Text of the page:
June 15

Global Eats: SLU Edition

A short list of some of the neighborhood’s best international flavors

Anyone with an eye on South Lake Union knows the dining landscape is developing at a rate unrivaled by any other neighborhood in the city. Perhaps subtler is the surplus of chefs and restaurateurs with internationally influenced menus spanning Berlin to Trinidad, served in sit-down spots, at walk-up windows, and by food trucks lining side streets. Here’s a selection of stories behind the global fare found in SLU.

Pam’s Kitchen

International inspiration: Pam’s Kitchen originally started as Pam’s Snack Shack in her native Trinidad. She moved to the Pacific Northwest in the hopes of opening a full kitchen, and now serves traditional Caribbean fare in Wallingford and on Eastlake Ave E.

What to order: jerk chicken sandwich and a sorrel rum punch.

“The jerk chicken sandwich was born out of curiosity; when we opened in 2006 customers kept requesting jerk chicken. It’s typically a Jamaican dish, but Pam starting testing herb and spice combinations to create a unique recipe. Its served on Pam’s secret recipe for coconut-flavored bread called a Coconut Bake, a Trinidadian favorite cooked in a deep pot on the stove.” (As told by Pam’s daughter, Anjuli)

Mamnoon Street

International inspiration: Owners Wassef and Racha Haroun of Capitol Hill’s Mamnoon bring Lebanese street food and Mideastern-influenced cocktails to the hungry lunch crowd on Sixth Ave.

What to order: Chicken shawarma. (If you’re in time for happy hour, try the Araktail, an blend of Levantine flavors including arak, vodka, orange blossom, and soda.)

“The chicken shawarma recipe was perfected on the streets of Lebanon, and we’re doing our best to bring the experience of a shawarma in a Beiruti souk to the streets of Seattle.” –Will Moseley, restaurant manager, Mamnoon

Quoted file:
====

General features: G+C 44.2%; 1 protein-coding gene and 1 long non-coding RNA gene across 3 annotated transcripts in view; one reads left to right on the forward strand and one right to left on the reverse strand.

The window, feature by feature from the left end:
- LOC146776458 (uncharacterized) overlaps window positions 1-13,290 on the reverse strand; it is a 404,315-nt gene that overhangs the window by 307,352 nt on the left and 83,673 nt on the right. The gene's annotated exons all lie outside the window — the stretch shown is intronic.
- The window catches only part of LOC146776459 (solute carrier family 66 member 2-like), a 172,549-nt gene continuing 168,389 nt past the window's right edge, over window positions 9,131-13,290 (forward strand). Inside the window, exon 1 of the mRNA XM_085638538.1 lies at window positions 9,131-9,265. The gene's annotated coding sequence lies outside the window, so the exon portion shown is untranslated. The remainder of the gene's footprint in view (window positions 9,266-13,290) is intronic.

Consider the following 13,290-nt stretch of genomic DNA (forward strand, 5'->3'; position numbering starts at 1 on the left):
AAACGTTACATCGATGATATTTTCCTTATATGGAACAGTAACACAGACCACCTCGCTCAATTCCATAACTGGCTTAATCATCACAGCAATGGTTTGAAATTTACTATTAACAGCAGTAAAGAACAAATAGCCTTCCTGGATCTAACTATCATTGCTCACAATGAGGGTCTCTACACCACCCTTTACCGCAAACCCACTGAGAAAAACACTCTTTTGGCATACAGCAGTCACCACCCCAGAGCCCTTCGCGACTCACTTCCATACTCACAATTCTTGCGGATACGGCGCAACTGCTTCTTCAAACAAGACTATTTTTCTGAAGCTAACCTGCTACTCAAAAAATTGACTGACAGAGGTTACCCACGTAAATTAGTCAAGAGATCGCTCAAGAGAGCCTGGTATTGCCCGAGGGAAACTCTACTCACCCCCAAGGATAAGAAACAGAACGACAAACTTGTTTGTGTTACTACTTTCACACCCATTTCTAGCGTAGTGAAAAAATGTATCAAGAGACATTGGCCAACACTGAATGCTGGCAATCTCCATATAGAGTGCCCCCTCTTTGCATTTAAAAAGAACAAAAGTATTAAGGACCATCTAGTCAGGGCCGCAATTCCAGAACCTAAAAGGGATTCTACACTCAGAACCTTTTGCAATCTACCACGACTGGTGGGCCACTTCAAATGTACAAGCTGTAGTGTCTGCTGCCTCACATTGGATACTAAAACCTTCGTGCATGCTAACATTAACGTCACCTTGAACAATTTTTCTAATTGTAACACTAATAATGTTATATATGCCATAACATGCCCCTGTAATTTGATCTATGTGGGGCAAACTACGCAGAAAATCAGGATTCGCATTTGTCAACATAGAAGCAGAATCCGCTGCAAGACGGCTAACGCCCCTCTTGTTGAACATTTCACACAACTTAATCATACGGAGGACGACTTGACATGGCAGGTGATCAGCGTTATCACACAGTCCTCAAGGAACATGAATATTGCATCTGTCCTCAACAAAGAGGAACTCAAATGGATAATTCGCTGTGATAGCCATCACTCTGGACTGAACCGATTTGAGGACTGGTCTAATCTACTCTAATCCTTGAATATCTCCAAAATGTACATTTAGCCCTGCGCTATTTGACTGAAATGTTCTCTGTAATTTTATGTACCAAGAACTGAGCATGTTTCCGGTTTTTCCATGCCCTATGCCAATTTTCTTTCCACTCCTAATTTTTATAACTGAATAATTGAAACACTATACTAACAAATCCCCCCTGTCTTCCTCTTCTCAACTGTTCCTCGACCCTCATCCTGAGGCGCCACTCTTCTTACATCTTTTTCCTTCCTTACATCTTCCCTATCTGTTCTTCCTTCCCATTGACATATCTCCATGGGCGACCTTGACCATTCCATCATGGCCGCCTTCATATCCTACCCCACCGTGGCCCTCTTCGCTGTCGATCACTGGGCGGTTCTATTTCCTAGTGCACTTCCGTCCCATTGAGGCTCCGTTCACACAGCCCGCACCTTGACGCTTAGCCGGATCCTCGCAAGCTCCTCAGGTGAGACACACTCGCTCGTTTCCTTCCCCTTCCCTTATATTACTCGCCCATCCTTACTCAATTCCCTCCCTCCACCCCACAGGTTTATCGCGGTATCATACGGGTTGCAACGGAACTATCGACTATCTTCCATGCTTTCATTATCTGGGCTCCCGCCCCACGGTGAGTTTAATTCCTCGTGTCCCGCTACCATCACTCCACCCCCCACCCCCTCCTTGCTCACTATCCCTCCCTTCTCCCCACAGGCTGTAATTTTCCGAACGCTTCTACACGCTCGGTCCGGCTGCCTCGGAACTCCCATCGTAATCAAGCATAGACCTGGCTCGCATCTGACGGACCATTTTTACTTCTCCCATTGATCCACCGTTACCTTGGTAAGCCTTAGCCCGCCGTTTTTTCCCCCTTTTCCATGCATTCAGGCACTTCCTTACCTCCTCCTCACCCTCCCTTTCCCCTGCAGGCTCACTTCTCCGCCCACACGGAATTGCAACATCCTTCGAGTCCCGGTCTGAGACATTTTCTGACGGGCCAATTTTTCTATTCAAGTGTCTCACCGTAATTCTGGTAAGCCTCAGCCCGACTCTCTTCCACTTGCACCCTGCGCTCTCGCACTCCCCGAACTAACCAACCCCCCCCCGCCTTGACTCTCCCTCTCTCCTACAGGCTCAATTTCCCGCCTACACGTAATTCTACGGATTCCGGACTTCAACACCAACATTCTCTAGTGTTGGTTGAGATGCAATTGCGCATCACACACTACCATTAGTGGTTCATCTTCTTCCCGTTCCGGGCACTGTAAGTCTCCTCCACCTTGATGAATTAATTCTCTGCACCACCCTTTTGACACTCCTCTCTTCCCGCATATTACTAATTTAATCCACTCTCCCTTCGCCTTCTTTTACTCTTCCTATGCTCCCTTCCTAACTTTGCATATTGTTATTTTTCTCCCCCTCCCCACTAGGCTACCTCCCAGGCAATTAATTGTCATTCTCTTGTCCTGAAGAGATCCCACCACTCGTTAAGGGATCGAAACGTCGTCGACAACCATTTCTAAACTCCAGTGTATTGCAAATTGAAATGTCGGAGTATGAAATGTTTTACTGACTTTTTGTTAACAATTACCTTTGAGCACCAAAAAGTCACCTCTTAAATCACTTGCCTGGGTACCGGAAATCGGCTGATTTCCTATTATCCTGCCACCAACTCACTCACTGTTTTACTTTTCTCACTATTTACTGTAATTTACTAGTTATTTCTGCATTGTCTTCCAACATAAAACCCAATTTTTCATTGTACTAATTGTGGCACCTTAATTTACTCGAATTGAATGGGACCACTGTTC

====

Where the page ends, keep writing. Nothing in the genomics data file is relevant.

Hurry Curry of Tokyo

International inspiration: Becky and Tay Yoshitani opened their first location in Los Angeles nearly 30 years ago, and now hope to bring a taste of Japanese culture and community to their new outpost on Ninth Ave N.

What to order: Tokyo Curry, paired with a craft Japanese beer.

“My husband is from Japan and traveled often for work. The first thing he wanted to do when he went back was eat Tokyo curry, and it was the last thing he ate before coming home. It’s a hearty, sweet, comfort food.” –Becky Yoshitani, owner, Hurry Curry of Tokyo

Cinque Terre Ristorante

International inspiration: The neighborhood’s newest Italian spot at the corner of Seventh and Westlake draws on the traditional fare (and cooking style) of chefs of the Italian Riviera.

What to order: Seafood soup, followed by a martini named for one of the five coastal towns of Cinque Terre.

“If you peek into the kitchen of a restaurant in Italy, you’ll see huge containers of seafood and beautifully dressed chefs preparing to make seafood soup. I saw it for the first time on a school trip when I was fifteen, and again when my brother and I went back for research before opening the restaurant. It was our inspiration for both the dish and the open kitchen concept.” –Leo Varchetta, owner, Cinque Terre Ristorante